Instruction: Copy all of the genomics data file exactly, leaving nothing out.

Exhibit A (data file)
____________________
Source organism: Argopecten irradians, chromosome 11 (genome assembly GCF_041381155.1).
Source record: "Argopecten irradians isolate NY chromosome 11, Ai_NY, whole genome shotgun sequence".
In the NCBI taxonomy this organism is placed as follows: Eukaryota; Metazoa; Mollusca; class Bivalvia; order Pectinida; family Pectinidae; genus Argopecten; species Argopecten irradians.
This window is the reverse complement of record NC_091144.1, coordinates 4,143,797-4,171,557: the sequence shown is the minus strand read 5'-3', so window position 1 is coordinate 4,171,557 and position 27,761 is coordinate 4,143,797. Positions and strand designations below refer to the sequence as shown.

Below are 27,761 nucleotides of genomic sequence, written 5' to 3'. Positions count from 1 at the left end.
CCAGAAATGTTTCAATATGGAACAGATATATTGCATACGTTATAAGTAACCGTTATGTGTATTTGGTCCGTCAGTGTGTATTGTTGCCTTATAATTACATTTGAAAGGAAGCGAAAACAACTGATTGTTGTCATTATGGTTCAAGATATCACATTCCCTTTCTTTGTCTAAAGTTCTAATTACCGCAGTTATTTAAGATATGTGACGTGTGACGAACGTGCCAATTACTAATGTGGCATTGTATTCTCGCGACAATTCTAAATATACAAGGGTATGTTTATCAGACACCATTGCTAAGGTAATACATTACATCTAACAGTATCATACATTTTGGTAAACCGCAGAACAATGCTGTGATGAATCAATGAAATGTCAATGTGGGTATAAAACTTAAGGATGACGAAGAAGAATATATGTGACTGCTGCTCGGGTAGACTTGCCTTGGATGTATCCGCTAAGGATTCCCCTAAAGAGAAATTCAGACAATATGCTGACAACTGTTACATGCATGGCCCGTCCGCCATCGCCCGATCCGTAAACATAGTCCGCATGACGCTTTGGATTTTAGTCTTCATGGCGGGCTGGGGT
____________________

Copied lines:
Source organism: Argopecten irradians, chromosome 11 (genome assembly GCF_041381155.1).
Source record: "Argopecten irradians isolate NY chromosome 11, Ai_NY, whole genome shotgun sequence".
In the NCBI taxonomy this organism is placed as follows: Eukaryota; Metazoa; Mollusca; class Bivalvia; order Pectinida; family Pectinidae; genus Argopecten; species Argopecten irradians.
This window is the reverse complement of record NC_091144.1, coordinates 4,143,797-4,171,557: the sequence shown is the minus strand read 5'-3', so window position 1 is coordinate 4,171,557 and position 27,761 is coordinate 4,143,797. Positions and strand designations below refer to the sequence as shown.

Below are 27,761 nucleotides of genomic sequence, written 5' to 3'. Positions count from 1 at the left end.
CCAGAAATGTTTCAATATGGAACAGATATATTGCATACGTTATAAGTAACCGTTATGTGTATTTGGTCCGTCAGTGTGTATTGTTGCCTTATAATTACATTTGAAAGGAAGCGAAAACAACTGATTGTTGTCATTATGGTTCAAGATATCACATTCCCTTTCTTTGTCTAAAGTTCTAATTACCGCAGTTATTTAAGATATGTGACGTGTGACGAACGTGCCAATTACTAATGTGGCATTGTATTCTCGCGACAATTCTAAATATACAAGGGTATGTTTATCAGACACCATTGCTAAGGTAATACATTACATCTAACAGTATCATACATTTTGGTAAACCGCAGAACAATGCTGTGATGAATCAATGAAATGTCAATGTGGGTATAAAACTTAAGGATGACGAAGAAGAATATATGTGACTGCTGCTCGGGTAGACTTGCCTTGGATGTATCCGCTAAGGATTCCCCTAAAGAGAAATTCAGACAATATGCTGACAACTGTTACATGCATGGCCCGTCCGCCATCGCCCGATCCGTAAACATAGTCCGCATGACGCTTTGGATTTTAGTCTTCATGGCGGGCTGGGGT